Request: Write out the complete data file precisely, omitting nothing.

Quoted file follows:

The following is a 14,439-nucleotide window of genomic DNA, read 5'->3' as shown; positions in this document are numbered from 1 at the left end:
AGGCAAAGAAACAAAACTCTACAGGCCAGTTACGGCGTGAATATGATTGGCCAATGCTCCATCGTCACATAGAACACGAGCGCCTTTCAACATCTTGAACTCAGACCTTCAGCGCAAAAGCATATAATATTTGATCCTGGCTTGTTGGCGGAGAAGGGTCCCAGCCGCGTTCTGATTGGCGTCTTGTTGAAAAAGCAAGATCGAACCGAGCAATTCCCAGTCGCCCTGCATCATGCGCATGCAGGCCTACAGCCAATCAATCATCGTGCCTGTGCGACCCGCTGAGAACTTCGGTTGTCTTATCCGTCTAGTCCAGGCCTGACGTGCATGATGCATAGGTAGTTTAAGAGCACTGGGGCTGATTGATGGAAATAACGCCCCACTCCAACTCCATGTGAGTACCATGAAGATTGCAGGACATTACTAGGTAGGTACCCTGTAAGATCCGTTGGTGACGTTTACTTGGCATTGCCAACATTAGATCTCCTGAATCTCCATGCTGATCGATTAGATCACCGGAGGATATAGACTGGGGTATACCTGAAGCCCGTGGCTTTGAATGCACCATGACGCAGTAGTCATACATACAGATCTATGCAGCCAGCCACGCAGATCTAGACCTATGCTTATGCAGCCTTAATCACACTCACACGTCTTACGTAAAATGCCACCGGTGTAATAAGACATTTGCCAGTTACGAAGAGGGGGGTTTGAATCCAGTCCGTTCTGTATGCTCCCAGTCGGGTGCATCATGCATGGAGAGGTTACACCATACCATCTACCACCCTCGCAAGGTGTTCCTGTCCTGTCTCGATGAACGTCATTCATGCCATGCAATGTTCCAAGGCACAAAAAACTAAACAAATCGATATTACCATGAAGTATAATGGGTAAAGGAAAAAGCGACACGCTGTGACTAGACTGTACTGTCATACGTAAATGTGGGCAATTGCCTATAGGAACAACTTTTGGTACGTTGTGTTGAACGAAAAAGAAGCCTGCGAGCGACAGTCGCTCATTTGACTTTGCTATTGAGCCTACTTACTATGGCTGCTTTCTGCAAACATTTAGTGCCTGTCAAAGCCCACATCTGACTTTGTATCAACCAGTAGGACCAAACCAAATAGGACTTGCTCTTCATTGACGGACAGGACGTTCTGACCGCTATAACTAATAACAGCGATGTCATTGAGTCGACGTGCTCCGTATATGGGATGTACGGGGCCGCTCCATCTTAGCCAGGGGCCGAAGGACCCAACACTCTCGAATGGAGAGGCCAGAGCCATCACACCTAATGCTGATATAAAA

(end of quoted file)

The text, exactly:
The following is a 14,439-nucleotide window of genomic DNA, read 5'->3' as shown; positions in this document are numbered from 1 at the left end:
AGGCAAAGAAACAAAACTCTACAGGCCAGTTACGGCGTGAATATGATTGGCCAATGCTCCATCGTCACATAGAACACGAGCGCCTTTCAACATCTTGAACTCAGACCTTCAGCGCAAAAGCATATAATATTTGATCCTGGCTTGTTGGCGGAGAAGGGTCCCAGCCGCGTTCTGATTGGCGTCTTGTTGAAAAAGCAAGATCGAACCGAGCAATTCCCAGTCGCCCTGCATCATGCGCATGCAGGCCTACAGCCAATCAATCATCGTGCCTGTGCGACCCGCTGAGAACTTCGGTTGTCTTATCCGTCTAGTCCAGGCCTGACGTGCATGATGCATAGGTAGTTTAAGAGCACTGGGGCTGATTGATGGAAATAACGCCCCACTCCAACTCCATGTGAGTACCATGAAGATTGCAGGACATTACTAGGTAGGTACCCTGTAAGATCCGTTGGTGACGTTTACTTGGCATTGCCAACATTAGATCTCCTGAATCTCCATGCTGATCGATTAGATCACCGGAGGATATAGACTGGGGTATACCTGAAGCCCGTGGCTTTGAATGCACCATGACGCAGTAGTCATACATACAGATCTATGCAGCCAGCCACGCAGATCTAGACCTATGCTTATGCAGCCTTAATCACACTCACACGTCTTACGTAAAATGCCACCGGTGTAATAAGACATTTGCCAGTTACGAAGAGGGGGGTTTGAATCCAGTCCGTTCTGTATGCTCCCAGTCGGGTGCATCATGCATGGAGAGGTTACACCATACCATCTACCACCCTCGCAAGGTGTTCCTGTCCTGTCTCGATGAACGTCATTCATGCCATGCAATGTTCCAAGGCACAAAAAACTAAACAAATCGATATTACCATGAAGTATAATGGGTAAAGGAAAAAGCGACACGCTGTGACTAGACTGTACTGTCATACGTAAATGTGGGCAATTGCCTATAGGAACAACTTTTGGTACGTTGTGTTGAACGAAAAAGAAGCCTGCGAGCGACAGTCGCTCATTTGACTTTGCTATTGAGCCTACTTACTATGGCTGCTTTCTGCAAACATTTAGTGCCTGTCAAAGCCCACATCTGACTTTGTATCAACCAGTAGGACCAAACCAAATAGGACTTGCTCTTCATTGACGGACAGGACGTTCTGACCGCTATAACTAATAACAGCGATGTCATTGAGTCGACGTGCTCCGTATATGGGATGTACGGGGCCGCTCCATCTTAGCCAGGGGCCGAAGGACCCAACACTCTCGAATGGAGAGGCCAGAGCCATCACACCTAATGCTGATATAAAA